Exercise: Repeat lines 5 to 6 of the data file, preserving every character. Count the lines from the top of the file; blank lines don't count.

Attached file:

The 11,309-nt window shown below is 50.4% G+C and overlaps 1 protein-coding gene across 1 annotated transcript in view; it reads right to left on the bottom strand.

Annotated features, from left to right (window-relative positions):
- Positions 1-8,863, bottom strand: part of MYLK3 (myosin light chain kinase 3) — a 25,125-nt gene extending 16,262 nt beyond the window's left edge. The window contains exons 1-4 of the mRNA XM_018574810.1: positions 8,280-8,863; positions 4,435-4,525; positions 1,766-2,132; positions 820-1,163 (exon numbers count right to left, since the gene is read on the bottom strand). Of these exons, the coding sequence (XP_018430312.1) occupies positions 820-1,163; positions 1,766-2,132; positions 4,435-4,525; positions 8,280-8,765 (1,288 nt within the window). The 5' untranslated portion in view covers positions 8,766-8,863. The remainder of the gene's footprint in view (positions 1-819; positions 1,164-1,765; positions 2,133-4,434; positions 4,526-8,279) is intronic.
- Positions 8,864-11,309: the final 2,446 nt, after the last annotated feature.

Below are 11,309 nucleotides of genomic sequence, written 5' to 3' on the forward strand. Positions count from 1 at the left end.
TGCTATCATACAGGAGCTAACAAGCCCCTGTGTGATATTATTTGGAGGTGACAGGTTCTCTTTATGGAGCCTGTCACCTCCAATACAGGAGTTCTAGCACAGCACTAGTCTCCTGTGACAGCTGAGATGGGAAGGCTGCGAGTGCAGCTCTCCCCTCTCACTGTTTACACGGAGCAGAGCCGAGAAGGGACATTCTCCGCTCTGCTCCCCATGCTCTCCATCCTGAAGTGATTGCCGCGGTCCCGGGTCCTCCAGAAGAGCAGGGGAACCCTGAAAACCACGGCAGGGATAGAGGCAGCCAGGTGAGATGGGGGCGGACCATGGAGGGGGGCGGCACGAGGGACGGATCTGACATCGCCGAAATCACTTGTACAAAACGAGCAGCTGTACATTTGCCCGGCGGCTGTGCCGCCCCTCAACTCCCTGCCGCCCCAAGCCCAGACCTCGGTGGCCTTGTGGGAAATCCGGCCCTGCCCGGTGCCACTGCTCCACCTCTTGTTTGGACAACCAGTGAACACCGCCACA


Below are 11,309 nucleotides of genomic sequence, written 5' to 3' on the forward strand. Positions count from 1 at the left end.
TGCTATCATACAGGAGCTAACAAGCCCCTGTGTGATATTATTTGGAGGTGACAGGTTCTCTTTATGGAGCCTGTCACCTCCAATACAGGAGTTCTAGCACAGCACTAGTCTCCTGTGACAGCTGAGATGGGAAGGCTGCGAGTGCAGCTCTCCCCTCTCACTGTTTACACGGAGCAGAGCCGAGAAGGGACATTCTCCGCTCTGCTCCCCATGCTCTCCATCCTGAAGTGATTGCCGCGGTCCCGGGTCCTCCAGAAGAGCAGGGGAACCCTGAAAACCACGGCAGGGATAGAGGCAGCCAGGTGAGATGGGGGCGGACCATGGAGGGGGGCGGCACGAGGGACGGATCTGACATCGCCGAAATCACTTGTACAAAACGAGCAGCTGTACATTTGCCCGGCGGCTGTGCCGCCCCTCAACTCCCTGCCGCCCCAAGCCCAGACCTCGGTGGCCTTGTGGGAAATCCGGCCCTGCCCGGTGCCACTGCTCCACCTCTTGTTTGGACAACCAGTGAACACCGCCACA